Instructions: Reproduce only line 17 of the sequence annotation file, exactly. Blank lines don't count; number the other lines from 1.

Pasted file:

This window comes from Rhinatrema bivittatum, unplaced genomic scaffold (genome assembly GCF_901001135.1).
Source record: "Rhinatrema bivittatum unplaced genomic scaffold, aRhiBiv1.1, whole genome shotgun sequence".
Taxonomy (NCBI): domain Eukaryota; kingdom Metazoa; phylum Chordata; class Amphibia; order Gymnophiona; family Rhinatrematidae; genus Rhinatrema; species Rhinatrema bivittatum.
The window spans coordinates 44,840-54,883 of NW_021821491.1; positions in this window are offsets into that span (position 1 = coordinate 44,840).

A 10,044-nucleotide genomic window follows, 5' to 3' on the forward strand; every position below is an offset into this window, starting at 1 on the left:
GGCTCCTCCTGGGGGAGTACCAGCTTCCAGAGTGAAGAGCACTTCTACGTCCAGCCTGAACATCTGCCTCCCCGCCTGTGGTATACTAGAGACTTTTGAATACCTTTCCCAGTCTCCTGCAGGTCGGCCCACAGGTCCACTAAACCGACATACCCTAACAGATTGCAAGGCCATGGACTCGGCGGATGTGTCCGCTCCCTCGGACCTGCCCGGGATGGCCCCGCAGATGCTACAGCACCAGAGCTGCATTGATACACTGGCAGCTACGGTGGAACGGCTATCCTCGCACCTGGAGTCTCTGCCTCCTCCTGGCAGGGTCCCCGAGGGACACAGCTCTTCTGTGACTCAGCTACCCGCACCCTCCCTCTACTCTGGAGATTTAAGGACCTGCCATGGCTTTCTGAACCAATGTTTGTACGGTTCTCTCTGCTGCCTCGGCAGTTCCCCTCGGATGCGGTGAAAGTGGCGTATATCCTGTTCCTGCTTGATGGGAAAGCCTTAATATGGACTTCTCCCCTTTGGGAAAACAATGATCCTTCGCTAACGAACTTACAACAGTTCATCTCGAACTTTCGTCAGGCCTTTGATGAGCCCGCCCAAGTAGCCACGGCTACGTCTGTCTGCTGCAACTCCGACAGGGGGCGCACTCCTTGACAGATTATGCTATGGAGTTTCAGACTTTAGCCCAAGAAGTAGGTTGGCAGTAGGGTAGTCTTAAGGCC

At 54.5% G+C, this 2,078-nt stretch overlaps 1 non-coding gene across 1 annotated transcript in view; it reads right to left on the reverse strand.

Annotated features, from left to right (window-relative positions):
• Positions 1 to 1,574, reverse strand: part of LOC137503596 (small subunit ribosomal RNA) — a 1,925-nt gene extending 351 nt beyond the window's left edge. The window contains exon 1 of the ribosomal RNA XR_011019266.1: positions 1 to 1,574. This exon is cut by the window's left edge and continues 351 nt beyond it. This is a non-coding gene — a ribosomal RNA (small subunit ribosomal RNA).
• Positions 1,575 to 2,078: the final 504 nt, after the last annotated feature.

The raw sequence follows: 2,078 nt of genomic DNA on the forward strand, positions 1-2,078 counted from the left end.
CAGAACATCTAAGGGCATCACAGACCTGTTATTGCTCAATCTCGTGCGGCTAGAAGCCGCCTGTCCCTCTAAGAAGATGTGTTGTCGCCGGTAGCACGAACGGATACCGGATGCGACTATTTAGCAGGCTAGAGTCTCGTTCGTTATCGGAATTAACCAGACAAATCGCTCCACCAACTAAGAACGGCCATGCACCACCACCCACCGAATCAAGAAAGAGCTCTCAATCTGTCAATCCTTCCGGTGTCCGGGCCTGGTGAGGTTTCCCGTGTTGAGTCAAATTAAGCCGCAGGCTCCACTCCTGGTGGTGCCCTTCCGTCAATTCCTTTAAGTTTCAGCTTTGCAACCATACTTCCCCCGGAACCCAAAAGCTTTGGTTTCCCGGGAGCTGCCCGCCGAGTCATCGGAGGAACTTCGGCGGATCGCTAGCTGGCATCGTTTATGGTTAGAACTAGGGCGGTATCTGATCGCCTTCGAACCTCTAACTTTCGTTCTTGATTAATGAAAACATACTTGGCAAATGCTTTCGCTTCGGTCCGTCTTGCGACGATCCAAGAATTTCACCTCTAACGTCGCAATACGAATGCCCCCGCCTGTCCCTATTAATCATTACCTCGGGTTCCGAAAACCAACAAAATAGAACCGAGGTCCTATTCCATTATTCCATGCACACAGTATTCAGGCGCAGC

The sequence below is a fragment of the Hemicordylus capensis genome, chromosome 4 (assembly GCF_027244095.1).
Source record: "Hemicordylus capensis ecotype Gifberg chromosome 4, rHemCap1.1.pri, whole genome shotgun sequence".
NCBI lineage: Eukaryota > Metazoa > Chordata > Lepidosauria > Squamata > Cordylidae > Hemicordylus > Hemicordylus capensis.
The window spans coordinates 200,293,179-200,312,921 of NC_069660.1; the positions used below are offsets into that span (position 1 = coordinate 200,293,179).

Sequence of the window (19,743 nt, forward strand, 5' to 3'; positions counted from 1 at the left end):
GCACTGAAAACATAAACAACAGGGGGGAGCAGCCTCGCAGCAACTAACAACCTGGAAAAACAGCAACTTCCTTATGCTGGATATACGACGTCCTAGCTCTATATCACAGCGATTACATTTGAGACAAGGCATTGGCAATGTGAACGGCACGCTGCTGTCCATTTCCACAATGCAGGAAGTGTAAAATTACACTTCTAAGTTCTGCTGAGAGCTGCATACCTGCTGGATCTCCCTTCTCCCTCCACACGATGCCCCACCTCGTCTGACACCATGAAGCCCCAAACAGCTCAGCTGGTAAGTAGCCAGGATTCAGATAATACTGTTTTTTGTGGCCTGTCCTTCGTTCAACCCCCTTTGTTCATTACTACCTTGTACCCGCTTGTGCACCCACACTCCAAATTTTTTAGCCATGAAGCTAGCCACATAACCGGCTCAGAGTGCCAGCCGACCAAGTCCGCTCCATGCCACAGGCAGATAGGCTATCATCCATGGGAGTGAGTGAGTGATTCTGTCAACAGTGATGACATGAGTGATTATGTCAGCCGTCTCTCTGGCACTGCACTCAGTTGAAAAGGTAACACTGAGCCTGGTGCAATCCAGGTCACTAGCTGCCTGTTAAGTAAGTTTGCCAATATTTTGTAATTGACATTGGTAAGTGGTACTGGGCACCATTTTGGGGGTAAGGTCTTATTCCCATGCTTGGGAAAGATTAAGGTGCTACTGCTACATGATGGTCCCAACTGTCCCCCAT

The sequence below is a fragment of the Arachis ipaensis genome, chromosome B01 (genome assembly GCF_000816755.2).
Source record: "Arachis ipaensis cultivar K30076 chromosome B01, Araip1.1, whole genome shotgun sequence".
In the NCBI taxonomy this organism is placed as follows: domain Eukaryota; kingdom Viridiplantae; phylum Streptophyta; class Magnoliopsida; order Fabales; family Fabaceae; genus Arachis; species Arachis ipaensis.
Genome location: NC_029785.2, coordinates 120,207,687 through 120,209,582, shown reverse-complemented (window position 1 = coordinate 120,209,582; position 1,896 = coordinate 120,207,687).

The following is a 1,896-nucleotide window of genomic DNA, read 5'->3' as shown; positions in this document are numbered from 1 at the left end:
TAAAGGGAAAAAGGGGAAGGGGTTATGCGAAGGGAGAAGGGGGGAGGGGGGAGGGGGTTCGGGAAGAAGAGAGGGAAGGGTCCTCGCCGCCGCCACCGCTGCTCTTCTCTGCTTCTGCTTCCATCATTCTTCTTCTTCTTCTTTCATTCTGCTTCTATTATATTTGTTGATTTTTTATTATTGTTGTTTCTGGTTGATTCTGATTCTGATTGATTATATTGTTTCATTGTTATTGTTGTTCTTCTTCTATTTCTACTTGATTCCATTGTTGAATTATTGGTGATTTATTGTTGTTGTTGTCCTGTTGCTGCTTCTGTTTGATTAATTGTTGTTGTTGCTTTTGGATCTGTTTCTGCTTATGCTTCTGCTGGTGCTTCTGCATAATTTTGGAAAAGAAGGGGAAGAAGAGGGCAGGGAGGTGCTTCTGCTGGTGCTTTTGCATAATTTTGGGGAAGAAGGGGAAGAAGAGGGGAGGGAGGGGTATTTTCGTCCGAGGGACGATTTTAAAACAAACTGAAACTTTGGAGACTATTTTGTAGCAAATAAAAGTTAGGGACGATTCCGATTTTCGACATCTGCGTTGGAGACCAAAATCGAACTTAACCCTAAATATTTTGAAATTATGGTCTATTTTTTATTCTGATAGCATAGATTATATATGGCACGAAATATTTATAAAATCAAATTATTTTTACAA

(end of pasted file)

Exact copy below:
Sequence of the window (19,743 nt, forward strand, 5' to 3'; positions counted from 1 at the left end):